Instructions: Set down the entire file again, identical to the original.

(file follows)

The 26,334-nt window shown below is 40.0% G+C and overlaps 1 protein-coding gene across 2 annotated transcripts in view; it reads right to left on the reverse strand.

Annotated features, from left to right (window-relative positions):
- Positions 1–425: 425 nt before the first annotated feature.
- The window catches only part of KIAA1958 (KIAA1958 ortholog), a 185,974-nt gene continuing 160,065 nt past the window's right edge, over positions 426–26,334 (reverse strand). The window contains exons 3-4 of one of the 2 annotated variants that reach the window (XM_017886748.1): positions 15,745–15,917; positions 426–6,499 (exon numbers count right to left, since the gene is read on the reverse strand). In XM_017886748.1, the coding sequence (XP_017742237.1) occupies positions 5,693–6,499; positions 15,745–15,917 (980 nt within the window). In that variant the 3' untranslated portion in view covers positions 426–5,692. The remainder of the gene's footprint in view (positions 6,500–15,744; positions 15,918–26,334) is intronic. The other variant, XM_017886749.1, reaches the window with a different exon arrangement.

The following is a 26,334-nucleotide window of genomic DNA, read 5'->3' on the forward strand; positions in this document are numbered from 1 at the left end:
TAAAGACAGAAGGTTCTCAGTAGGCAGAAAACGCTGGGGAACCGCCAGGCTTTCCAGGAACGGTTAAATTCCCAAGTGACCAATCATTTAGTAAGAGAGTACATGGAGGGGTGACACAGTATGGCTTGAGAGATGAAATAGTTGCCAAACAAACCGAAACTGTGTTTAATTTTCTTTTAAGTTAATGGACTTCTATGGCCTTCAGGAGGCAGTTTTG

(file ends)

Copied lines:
The 26,334-nt window shown below is 40.0% G+C and overlaps 1 protein-coding gene across 2 annotated transcripts in view; it reads right to left on the reverse strand.

Annotated features, from left to right (window-relative positions):
- Positions 1–425: 425 nt before the first annotated feature.
- The window catches only part of KIAA1958 (KIAA1958 ortholog), a 185,974-nt gene continuing 160,065 nt past the window's right edge, over positions 426–26,334 (reverse strand). The window contains exons 3-4 of one of the 2 annotated variants that reach the window (XM_017886748.1): positions 15,745–15,917; positions 426–6,499 (exon numbers count right to left, since the gene is read on the reverse strand). In XM_017886748.1, the coding sequence (XP_017742237.1) occupies positions 5,693–6,499; positions 15,745–15,917 (980 nt within the window). In that variant the 3' untranslated portion in view covers positions 426–5,692. The remainder of the gene's footprint in view (positions 6,500–15,744; positions 15,918–26,334) is intronic. The other variant, XM_017886749.1, reaches the window with a different exon arrangement.

The following is a 26,334-nucleotide window of genomic DNA, read 5'->3' on the forward strand; positions in this document are numbered from 1 at the left end:
TAAAGACAGAAGGTTCTCAGTAGGCAGAAAACGCTGGGGAACCGCCAGGCTTTCCAGGAACGGTTAAATTCCCAAGTGACCAATCATTTAGTAAGAGAGTACATGGAGGGGTGACACAGTATGGCTTGAGAGATGAAATAGTTGCCAAACAAACCGAAACTGTGTTTAATTTTCTTTTAAGTTAATGGACTTCTATGGCCTTCAGGAGGCAGTTTTG